This time round, the story flashed forward by two years to Elle’s graduation and the inspirational speech which was much more in tune with the resolution of the trial.

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When it was originally made, nobody could have foreseen Legally Blonde’s impact or its longevity. Amanda Brown’s book of the same name provided the story, tracing her own less-than-happy time at Stanford Law School.

Just like Elle, she loved pink, writing the manuscript on pink paper, with a pink furry pen: “I finally found an agent, who picked it out of a slush pile because it was on pink paper,” she revealed in an interview.

“It went out to studios and publishing houses the same day and overnight there was a bidding war. MGM bought it. But it was rejected by everybody on the publishing side.”

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And when the cast came back together for last year’s online reunion, they all agreed they had no idea what they’d started when they were cast over 20 years ago.

Witherspoon, especially, had seen the way the movie had influenced young women since it first appeared in cinemas. “I don’t think any of us knew what this film was going to turn out to be or how it would inspire young women and young people across the world,” she said.

“I’ve travelled the entire world and always, always the movie that people stop me about is Legally Blonde.”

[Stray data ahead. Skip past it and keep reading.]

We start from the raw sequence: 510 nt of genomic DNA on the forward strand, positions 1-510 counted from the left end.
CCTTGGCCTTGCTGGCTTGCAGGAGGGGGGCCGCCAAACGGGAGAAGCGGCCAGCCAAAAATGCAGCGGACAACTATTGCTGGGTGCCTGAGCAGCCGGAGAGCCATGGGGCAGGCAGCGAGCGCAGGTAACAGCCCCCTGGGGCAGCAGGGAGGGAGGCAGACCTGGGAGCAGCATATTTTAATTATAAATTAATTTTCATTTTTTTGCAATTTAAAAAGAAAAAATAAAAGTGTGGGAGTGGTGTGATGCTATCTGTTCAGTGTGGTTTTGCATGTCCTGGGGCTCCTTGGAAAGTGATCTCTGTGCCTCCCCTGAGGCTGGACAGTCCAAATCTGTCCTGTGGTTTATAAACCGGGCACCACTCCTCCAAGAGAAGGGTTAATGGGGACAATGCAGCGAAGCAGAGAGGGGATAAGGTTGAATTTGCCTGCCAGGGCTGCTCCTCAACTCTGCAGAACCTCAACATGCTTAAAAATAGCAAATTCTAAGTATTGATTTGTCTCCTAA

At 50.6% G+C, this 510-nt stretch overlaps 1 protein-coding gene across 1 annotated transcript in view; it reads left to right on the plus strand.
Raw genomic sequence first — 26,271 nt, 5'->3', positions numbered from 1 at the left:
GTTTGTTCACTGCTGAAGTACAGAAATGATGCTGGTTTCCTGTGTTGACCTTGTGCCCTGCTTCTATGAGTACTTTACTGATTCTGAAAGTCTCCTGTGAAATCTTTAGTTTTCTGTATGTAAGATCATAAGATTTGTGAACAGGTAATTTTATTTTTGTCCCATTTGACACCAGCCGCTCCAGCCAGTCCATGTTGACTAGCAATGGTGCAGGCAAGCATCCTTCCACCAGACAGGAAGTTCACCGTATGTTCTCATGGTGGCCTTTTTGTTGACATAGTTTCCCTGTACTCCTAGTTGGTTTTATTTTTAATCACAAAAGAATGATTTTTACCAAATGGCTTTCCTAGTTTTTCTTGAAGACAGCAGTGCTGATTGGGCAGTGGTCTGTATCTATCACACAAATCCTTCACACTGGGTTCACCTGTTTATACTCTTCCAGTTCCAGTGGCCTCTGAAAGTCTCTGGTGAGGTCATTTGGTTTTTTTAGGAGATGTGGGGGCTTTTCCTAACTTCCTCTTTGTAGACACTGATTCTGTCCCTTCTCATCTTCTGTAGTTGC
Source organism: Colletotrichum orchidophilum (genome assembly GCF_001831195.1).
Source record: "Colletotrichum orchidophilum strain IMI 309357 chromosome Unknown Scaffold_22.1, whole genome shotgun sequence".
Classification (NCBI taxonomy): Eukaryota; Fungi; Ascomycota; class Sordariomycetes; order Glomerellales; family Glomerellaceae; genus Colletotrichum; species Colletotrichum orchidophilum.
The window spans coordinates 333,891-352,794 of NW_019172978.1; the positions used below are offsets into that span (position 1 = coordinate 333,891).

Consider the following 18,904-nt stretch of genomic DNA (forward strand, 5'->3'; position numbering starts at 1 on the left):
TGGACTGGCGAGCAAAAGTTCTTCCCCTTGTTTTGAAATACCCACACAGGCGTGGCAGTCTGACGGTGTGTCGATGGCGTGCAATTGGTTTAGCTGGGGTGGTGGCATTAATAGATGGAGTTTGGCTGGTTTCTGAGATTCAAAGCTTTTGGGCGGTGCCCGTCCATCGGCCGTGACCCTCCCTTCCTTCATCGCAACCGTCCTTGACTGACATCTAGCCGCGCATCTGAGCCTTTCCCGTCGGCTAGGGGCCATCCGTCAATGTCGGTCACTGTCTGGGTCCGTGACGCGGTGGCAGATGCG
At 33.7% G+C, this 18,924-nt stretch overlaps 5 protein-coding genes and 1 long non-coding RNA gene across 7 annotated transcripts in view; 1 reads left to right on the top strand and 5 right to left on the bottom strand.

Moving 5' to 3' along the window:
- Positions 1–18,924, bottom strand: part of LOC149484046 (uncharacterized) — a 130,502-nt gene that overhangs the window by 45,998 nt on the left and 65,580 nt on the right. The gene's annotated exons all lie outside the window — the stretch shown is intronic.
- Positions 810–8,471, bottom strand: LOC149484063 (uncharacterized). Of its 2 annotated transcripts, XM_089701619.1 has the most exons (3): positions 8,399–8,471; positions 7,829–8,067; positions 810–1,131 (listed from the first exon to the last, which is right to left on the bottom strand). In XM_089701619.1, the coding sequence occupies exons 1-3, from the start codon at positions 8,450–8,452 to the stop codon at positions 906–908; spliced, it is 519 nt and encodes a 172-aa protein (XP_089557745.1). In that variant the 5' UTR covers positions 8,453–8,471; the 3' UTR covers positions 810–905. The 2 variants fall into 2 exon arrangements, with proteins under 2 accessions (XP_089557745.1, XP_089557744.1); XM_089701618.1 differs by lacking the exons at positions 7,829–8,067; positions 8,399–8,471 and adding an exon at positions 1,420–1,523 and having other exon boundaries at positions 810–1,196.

That reunion also broke the news of a third Legally Blonde movie. Released in 2003, its sequel Legally Blonde 2: Red, White And Blonde saw Elle head to Washington to work on an anti-animal testing bill, but the lukewarm reception to this light, fluffy comedy means it lives very much in the shadow of the original.

So what can we expect from Legally Blonde 3? Screenwriter Mindy Kaling has teased the return of a number of characters, and we know that Witherspoon is definitely back as Elle, but there’s no word so far on the actual plot.

However, both she and Kaling have also talked about a return to the theme that chimed so loudly with audiences 20 years ago.

20th Century Fox

In an interview with The Hollywood Reporter, Witherspoon said the film will be “full of awesome feminist ideas.” But feminism has evolved since 2001, so it’ll be interesting – and hopefully entertaining – to see how the script reflects today’s ideas.

If it works, Elle will have come a long way over the past two decades, but we have to wait until next year to find out.

Until then, we can still cheer on her achievements in the original, and simply feel thankful that what could have been just another rom-com had so much more to say – and said it with an intelligent smile.

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Freda Cooper

Freda Cooper

Contributing Writer

Freda can't remember a time when she wasn't a film fan, so it's no surprise that her natural habitat is a darkened room in front of a big screen. When she emerges blinking into the daylight, she can also be heard on the radio - inevitably talking about all things movies. Favourite film? The Third Man. Top ten? Don't get her started...